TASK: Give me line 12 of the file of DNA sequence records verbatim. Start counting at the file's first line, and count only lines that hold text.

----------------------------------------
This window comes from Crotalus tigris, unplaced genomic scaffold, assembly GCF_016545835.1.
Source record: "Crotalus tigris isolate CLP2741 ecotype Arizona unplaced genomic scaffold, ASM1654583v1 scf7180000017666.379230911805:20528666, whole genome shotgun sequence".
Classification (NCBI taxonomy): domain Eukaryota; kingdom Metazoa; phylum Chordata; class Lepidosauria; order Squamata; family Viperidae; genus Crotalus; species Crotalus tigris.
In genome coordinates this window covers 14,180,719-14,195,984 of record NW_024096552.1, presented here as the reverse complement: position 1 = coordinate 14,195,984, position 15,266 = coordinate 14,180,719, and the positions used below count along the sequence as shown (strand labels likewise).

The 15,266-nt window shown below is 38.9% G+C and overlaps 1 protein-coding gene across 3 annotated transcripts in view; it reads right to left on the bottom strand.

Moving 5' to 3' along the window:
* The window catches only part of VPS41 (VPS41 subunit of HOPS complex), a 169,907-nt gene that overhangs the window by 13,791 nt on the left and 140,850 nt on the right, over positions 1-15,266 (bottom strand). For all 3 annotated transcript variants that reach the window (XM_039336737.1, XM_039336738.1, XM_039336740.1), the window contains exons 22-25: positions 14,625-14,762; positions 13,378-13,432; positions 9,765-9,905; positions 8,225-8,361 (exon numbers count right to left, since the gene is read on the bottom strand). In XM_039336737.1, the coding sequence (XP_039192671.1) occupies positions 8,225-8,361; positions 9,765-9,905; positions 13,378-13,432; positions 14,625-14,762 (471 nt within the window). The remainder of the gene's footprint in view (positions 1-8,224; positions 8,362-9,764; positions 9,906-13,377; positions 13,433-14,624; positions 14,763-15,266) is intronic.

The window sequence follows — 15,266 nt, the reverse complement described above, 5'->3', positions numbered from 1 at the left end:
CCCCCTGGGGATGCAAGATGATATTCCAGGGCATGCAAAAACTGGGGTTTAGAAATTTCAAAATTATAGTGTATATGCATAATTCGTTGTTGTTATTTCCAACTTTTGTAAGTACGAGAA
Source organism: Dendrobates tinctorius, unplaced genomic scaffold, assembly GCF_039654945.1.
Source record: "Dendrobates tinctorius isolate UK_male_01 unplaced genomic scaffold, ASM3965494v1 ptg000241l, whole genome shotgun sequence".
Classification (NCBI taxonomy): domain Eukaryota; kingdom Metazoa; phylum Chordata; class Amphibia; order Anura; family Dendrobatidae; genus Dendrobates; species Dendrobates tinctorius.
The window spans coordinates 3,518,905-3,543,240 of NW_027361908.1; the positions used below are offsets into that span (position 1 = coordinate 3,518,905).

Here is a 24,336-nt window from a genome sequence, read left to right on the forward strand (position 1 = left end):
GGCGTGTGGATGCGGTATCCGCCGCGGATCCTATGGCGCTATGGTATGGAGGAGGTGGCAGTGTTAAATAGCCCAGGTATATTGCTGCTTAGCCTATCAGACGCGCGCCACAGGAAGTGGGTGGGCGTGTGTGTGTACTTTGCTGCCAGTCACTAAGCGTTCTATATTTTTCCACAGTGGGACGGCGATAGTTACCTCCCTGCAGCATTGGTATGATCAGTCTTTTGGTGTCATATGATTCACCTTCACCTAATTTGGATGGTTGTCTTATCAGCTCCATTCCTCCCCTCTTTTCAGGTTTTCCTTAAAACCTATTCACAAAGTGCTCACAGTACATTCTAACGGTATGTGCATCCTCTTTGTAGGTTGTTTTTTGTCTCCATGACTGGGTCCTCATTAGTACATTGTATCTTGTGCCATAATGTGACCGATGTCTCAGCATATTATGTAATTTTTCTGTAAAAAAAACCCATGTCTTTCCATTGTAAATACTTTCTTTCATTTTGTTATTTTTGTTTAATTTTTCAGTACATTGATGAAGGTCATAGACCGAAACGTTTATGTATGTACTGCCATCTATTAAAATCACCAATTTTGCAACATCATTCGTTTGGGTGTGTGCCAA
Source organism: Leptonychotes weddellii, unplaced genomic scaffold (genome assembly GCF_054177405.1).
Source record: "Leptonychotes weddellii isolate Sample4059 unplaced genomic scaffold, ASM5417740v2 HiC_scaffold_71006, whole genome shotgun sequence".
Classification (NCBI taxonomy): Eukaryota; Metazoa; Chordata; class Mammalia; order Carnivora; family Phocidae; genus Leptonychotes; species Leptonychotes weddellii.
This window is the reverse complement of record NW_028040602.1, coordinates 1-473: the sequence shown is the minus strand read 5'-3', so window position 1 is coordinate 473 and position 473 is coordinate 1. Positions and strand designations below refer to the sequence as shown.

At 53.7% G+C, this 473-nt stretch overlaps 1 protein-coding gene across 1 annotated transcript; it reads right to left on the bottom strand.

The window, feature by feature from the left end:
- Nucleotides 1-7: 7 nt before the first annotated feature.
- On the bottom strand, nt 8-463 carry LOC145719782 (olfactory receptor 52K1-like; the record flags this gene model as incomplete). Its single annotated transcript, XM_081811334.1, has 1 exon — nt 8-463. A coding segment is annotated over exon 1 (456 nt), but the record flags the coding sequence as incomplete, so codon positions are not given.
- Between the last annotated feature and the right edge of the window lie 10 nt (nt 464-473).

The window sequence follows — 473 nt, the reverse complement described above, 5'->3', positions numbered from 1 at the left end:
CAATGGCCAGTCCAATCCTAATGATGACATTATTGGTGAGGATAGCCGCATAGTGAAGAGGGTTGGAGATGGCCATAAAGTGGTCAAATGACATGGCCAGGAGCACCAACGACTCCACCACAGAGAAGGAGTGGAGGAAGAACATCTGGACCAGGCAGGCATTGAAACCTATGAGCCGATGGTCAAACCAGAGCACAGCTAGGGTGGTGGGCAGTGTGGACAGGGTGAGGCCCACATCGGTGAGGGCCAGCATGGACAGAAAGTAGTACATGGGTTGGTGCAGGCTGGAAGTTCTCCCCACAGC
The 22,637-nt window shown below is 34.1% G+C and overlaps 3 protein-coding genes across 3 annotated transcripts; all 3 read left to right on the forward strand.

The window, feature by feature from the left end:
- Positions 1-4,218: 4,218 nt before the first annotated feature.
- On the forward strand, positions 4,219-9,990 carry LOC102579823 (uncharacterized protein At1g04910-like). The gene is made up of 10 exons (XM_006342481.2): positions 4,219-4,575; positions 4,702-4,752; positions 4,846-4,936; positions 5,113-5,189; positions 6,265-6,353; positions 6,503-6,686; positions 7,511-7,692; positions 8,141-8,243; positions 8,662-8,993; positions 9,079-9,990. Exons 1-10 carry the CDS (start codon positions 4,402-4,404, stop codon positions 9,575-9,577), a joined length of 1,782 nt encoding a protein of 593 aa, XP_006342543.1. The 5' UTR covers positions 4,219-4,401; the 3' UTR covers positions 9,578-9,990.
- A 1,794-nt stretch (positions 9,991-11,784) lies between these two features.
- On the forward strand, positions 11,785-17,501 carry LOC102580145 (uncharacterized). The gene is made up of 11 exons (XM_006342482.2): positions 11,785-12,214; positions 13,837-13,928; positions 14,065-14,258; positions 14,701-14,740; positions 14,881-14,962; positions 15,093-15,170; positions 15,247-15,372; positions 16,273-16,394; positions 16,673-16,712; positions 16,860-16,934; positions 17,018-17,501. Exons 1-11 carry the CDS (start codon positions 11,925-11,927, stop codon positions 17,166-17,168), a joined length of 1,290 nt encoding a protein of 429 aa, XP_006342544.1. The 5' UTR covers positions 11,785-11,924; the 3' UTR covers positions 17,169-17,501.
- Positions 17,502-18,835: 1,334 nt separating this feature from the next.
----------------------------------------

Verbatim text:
Classification (NCBI taxonomy): domain Eukaryota; kingdom Metazoa; phylum Chordata; class Amphibia; order Anura; family Dendrobatidae; genus Dendrobates; species Dendrobates tinctorius.